I saw a story saying there was only a very slight increase in range for the new version for the EU. No significant changes to the drivetrain, just a few tweaks to improve efficiency and operational quality.

What they will do for the US market is still unknown. For the iMiev, they went so far as to stretch the footprint to make it larger just for the US market. So anything can happen.

That’s a good point on the iMIEV. It would be nice if they made, at least, incremental improvement to the battery size akin to what GM did with the Volt, in concert with those efficiency tweaks. Not holding my breath though.

My guess is that the Outlander’s AER will be in the neighborhood of 25 miles, not the 30+ miles I would like to see, but not bad. Better, at least, then the C-Max and most other non-SUV PHEV offerings.

I wonder if it will sell well here in the states?

Anyone know what the price will be?

No word on price, however, I’d expect the base price to be somewhere between $35,000 and $40,000 with maybe the fully loaded pushing up to (but not surpassing) $50,000. This is based on pricing I’ve seen in other countries and the US ICE version (which, fully loaded, is around $30,000, if I recall correctly).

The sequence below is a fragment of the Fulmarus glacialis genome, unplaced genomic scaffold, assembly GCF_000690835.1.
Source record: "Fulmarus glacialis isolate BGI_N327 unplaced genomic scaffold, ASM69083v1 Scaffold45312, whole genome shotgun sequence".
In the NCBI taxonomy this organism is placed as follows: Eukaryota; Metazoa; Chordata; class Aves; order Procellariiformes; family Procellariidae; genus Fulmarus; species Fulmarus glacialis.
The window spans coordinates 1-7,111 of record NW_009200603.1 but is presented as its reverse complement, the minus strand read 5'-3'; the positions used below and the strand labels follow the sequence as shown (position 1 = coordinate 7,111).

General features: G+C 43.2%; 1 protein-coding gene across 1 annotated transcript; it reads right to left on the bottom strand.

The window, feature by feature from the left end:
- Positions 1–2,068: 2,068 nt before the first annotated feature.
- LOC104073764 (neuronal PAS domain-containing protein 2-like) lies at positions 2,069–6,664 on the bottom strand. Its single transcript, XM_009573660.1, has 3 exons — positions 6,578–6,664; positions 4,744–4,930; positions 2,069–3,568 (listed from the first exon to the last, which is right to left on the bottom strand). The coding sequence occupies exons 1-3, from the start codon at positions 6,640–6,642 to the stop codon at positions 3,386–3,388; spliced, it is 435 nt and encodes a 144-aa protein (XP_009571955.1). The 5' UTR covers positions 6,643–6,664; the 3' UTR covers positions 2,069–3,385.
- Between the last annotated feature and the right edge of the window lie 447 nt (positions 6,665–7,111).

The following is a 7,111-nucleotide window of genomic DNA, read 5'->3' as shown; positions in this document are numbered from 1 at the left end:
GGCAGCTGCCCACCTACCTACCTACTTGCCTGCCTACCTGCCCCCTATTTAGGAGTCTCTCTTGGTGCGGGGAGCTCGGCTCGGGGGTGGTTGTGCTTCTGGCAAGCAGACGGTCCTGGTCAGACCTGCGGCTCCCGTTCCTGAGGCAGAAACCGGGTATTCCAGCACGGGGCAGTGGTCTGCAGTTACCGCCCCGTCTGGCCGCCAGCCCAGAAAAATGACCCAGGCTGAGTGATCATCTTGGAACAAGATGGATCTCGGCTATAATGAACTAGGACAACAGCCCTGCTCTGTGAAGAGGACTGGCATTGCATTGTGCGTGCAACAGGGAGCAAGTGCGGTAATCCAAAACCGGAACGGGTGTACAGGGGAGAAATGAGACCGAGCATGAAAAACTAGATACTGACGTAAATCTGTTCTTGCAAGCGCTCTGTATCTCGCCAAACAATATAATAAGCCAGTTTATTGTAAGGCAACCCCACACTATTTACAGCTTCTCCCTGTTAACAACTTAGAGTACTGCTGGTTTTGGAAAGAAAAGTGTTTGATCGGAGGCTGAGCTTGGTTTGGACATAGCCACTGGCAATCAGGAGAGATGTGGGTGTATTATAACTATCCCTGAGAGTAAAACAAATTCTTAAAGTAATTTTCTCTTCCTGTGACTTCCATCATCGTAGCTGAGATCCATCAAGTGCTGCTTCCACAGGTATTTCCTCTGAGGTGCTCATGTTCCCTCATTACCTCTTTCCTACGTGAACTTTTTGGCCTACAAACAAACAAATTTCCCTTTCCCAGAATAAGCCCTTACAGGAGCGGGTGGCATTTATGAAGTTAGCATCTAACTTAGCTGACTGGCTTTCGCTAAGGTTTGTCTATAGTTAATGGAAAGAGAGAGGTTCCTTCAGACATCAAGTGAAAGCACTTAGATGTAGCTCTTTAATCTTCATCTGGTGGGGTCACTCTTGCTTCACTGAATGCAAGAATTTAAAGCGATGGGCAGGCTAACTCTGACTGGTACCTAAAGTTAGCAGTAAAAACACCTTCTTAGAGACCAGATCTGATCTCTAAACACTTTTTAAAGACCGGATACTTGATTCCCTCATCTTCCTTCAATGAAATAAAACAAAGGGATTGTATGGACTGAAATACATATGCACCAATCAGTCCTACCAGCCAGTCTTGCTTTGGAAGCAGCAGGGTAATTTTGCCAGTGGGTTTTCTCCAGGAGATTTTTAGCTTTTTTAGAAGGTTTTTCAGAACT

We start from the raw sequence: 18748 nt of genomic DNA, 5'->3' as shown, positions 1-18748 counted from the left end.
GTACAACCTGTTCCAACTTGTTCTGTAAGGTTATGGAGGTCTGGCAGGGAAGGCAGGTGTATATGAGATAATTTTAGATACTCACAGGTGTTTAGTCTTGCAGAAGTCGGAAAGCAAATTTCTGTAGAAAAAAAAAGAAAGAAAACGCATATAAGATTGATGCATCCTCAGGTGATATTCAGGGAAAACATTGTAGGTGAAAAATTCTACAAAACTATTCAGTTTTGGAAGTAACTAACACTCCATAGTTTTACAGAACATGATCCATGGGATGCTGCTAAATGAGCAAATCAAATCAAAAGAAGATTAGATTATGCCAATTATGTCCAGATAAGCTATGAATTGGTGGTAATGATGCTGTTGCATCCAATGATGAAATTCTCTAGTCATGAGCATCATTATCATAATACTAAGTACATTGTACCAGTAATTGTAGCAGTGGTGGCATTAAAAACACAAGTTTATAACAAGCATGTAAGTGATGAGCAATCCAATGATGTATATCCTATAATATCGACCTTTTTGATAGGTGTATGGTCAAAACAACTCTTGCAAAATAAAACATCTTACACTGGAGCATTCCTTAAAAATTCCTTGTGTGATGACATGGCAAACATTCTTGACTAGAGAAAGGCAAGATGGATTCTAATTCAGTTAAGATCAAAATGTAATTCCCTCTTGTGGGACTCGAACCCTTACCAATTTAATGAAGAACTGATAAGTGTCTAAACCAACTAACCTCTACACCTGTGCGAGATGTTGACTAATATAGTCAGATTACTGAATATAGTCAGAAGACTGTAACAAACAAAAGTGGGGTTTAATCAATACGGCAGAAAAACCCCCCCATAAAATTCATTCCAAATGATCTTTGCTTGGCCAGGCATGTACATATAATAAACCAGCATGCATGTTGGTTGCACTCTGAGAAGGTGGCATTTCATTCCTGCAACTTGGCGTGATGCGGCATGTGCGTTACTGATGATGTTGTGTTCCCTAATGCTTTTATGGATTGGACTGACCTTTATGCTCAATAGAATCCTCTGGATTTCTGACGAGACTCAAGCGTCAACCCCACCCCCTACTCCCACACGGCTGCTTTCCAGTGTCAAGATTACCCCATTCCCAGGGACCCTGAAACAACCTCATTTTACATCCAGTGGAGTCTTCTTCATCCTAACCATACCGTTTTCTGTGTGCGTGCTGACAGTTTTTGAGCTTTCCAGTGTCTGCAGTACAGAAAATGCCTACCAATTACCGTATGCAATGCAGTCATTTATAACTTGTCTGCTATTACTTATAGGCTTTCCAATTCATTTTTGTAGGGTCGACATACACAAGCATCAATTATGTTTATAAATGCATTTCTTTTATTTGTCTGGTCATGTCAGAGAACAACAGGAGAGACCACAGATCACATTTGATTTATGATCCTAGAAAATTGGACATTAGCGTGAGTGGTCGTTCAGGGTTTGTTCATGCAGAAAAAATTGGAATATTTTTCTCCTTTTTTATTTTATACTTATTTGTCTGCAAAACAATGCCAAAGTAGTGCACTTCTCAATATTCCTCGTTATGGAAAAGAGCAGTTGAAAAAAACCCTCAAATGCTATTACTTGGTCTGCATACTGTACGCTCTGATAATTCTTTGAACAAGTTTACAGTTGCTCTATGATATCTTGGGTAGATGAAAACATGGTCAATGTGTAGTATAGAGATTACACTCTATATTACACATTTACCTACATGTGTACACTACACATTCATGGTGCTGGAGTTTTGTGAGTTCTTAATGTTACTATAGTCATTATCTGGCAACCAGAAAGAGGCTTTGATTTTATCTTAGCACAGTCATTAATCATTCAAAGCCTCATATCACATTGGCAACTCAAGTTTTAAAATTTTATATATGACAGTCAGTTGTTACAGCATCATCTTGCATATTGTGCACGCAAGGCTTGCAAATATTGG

The battery size is not why this car is awesome, the fact that the MPG are above 100 for an SUV is, as well as the outlet to enable you to take out and use electricity in your garage or out camping.

“MPG are above 100 for an SUV” … on the fanciful European cycle only.

Sorry to interrupt your sweet dream, but 100 MPG is not happening anytime soon.

Based on how it will be measured on the US EPA cycle, you’re right, given that it will likely return a hybrid mode mileage of, I’m guessing, somewhere in the 30s and possibly a MPGe of somewhere in the upper 80s to lower 90s. However, if you measure your mileage the way most Volt and other PHEV drivers do, which is miles divided by gallons, regardless of how many electric miles were driving, then it will very greatly depending on how many electric miles you achieved between fill ups. It would be easy to exceed 100 MPG if you are able to do multiple trips and most of your commuting within 20 miles per day using only electricity.

*driven & *vary

I really must remember to proof my posts before posting!

Model-X, Outlander Plug-in, XC90 T8 Plug-in…Promises, promises! We’re on our 2nd Prius Plug-in; when can we get a 4 wheel drive “planet saver”? The United States is way behind in many fields. Maybe we’ll move out of country next year.